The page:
Another revelation that has popped up regarding Windows Phone 7 Series is that applications for Windows Phone 6.5 will not be compatible with Windows Phone 7 Series.

Considering Windows Marketplace has only just launched, this isn't a major issue, but it will come as a disappointment for those who have paid for a wealth of applications on Windows 6.5.

Much of Microsoft's plans for Window Phone 7 Series is that it will become a platform for developers to create new and exciting applications. Just like Apple, then.

The updated Windows Marketplace for Windows Phone 7 Series will include support for credit card or carrier billing, a try before you buy option, and ad-funded apps.

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To buy apps using the Windows Phone 7 Series Marketplace, you can either add them to your monthly bill or use a credit card. Once the purchase is complete, the app can be added to the quick launch option within the UI.

This will potentially give more flexibility than the iPhone's App Store, although developers need to fully come onboard before it will see the same success as Apple's App Store.

What's missing?

Although there are requirements for devices running on Windows Phone 7 Series, there are also some important smartphone features missing from the OS.

Microsoft has made the decision not to include multitasking, cut and paste functionality or Flash in Windows Phone 7, once again demonstrating that it's a platform built primarily for consumers rather than business users.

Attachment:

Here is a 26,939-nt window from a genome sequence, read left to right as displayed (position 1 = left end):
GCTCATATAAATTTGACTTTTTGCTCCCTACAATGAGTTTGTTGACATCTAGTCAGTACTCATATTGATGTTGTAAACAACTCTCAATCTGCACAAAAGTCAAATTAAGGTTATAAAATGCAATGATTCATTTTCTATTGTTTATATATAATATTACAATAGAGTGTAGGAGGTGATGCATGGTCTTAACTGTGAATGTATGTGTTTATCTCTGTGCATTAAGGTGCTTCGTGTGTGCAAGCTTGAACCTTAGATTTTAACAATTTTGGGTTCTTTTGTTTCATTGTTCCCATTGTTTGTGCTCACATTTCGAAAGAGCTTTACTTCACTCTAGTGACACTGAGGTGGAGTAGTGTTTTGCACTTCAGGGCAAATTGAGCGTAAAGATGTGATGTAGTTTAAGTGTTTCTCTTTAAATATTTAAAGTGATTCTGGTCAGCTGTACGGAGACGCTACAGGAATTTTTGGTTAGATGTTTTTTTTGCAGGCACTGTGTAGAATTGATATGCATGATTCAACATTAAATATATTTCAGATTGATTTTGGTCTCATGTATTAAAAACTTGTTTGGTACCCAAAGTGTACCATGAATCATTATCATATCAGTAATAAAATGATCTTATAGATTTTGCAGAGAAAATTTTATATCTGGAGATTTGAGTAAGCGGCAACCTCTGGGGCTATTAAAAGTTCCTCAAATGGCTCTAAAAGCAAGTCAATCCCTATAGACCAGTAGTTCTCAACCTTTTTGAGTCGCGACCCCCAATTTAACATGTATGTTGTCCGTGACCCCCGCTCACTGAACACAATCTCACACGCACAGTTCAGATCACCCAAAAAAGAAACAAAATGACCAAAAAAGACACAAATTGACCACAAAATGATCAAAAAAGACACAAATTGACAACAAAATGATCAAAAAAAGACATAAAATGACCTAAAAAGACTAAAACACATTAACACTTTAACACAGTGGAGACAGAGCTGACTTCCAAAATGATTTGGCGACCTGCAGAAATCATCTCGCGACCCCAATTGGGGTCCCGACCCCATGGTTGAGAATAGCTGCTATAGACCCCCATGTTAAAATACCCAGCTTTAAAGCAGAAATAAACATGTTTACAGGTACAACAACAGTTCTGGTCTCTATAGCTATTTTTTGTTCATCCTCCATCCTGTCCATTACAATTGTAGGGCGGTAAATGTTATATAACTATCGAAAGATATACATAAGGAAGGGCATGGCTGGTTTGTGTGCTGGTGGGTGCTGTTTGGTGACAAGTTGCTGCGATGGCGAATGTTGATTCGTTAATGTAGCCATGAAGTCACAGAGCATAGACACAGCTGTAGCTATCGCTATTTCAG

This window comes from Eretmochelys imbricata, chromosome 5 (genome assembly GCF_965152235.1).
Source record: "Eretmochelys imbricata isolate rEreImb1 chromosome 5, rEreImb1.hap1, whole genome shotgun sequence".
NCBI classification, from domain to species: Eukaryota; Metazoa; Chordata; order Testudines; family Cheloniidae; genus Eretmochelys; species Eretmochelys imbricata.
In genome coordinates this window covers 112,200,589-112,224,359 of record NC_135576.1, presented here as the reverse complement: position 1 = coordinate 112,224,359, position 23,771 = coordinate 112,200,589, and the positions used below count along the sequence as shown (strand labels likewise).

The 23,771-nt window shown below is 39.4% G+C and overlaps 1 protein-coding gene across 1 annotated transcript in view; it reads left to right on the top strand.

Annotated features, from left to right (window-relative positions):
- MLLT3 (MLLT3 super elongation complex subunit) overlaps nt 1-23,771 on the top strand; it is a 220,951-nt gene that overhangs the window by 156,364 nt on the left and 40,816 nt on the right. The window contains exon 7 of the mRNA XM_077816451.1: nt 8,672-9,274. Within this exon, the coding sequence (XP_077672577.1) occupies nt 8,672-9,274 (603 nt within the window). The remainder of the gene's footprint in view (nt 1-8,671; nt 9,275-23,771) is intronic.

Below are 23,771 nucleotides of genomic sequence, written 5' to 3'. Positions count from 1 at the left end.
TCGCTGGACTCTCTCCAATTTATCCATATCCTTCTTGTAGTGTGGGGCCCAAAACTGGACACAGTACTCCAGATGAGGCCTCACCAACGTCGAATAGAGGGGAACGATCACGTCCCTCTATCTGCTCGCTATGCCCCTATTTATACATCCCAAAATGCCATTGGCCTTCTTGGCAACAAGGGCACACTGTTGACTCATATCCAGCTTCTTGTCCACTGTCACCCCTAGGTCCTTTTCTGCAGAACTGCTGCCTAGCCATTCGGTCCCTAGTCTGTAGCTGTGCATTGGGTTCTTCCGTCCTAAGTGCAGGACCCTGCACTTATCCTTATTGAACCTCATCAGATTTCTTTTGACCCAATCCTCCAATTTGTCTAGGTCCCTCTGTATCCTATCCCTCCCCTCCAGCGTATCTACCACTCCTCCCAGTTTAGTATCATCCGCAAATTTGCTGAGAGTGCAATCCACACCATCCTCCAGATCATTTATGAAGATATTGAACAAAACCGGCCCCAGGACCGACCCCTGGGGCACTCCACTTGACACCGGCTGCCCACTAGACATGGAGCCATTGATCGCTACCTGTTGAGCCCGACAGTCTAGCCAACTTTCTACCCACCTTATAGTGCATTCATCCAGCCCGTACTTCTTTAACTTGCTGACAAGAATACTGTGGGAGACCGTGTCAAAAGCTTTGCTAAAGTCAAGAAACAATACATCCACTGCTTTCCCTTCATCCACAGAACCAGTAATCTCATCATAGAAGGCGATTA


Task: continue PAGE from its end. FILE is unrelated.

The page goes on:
Without multitasking, it could be considered that Windows Phone 7 Series isn't a smartphone platform at all, but a high-flying feature phone.

However, the iPhone is still a device that's proved extremely popular with business users, so maybe Microsoft is trying to win back its smartphone share by producing something that's so similar to the iPhone, it may as well be the iPhone.

The final issue with Windows Phone 7 Series is that although it's already been announced, devices running the OS won't be available until the end of the year. By then, there'll most likely be a new iPhone, Android will have been updated and if leaked screenshots of the next BlackBerry upgrade are anything to be believed, the OS will be antiquated before it even arrives.

Market share

So how will all these decisions affect Microsoft's place in the smartphone market?

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Windows Phone 7 Series may be described as Microsoft's flagship OS, co-existing with Windows 6.5, but it's clear the former is designed mainly for consumers, while the latter is for business users.

Although Windows 6.5 may still not be where business users want it to be, compared to BlackBerry, it's still a top platform for business users, and that's because it has evolved somewhat to suit user demand.

Windows Phone 7 Series is a completely new platform for Microsoft almost like Google's Android platform or Apple's Mac OS stepping into the limelight once again.

Windows Phone 7 Series has the potential to be successful, but nothing feels innovative about it. It's almost as if Microsoft is consciously trying to take on the iPhone single-handedly.

Will it work for Microsoft? Only time will tell.